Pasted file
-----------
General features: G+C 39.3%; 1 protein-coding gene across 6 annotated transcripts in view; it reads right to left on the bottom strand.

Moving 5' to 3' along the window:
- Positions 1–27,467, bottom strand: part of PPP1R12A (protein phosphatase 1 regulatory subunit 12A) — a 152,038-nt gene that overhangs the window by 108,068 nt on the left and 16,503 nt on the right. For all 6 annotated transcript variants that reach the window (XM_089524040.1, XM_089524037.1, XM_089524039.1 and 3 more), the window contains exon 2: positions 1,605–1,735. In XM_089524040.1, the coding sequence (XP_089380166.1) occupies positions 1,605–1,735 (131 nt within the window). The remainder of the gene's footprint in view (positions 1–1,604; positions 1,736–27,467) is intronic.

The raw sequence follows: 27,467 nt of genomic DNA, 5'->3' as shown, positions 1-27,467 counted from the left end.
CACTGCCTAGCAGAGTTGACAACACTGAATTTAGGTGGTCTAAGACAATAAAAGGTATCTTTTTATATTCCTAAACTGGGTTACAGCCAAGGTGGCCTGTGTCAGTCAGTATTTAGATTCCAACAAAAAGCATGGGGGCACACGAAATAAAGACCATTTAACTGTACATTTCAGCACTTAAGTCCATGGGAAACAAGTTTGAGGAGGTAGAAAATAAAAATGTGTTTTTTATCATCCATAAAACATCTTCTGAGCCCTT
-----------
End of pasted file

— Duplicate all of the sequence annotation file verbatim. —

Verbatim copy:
General features: G+C 39.3%; 1 protein-coding gene across 6 annotated transcripts in view; it reads right to left on the bottom strand.

Moving 5' to 3' along the window:
- Positions 1–27,467, bottom strand: part of PPP1R12A (protein phosphatase 1 regulatory subunit 12A) — a 152,038-nt gene that overhangs the window by 108,068 nt on the left and 16,503 nt on the right. For all 6 annotated transcript variants that reach the window (XM_089524040.1, XM_089524037.1, XM_089524039.1 and 3 more), the window contains exon 2: positions 1,605–1,735. In XM_089524040.1, the coding sequence (XP_089380166.1) occupies positions 1,605–1,735 (131 nt within the window). The remainder of the gene's footprint in view (positions 1–1,604; positions 1,736–27,467) is intronic.

The raw sequence follows: 27,467 nt of genomic DNA, 5'->3' as shown, positions 1-27,467 counted from the left end.
CACTGCCTAGCAGAGTTGACAACACTGAATTTAGGTGGTCTAAGACAATAAAAGGTATCTTTTTATATTCCTAAACTGGGTTACAGCCAAGGTGGCCTGTGTCAGTCAGTATTTAGATTCCAACAAAAAGCATGGGGGCACACGAAATAAAGACCATTTAACTGTACATTTCAGCACTTAAGTCCATGGGAAACAAGTTTGAGGAGGTAGAAAATAAAAATGTGTTTTTTATCATCCATAAAACATCTTCTGAGCCCTT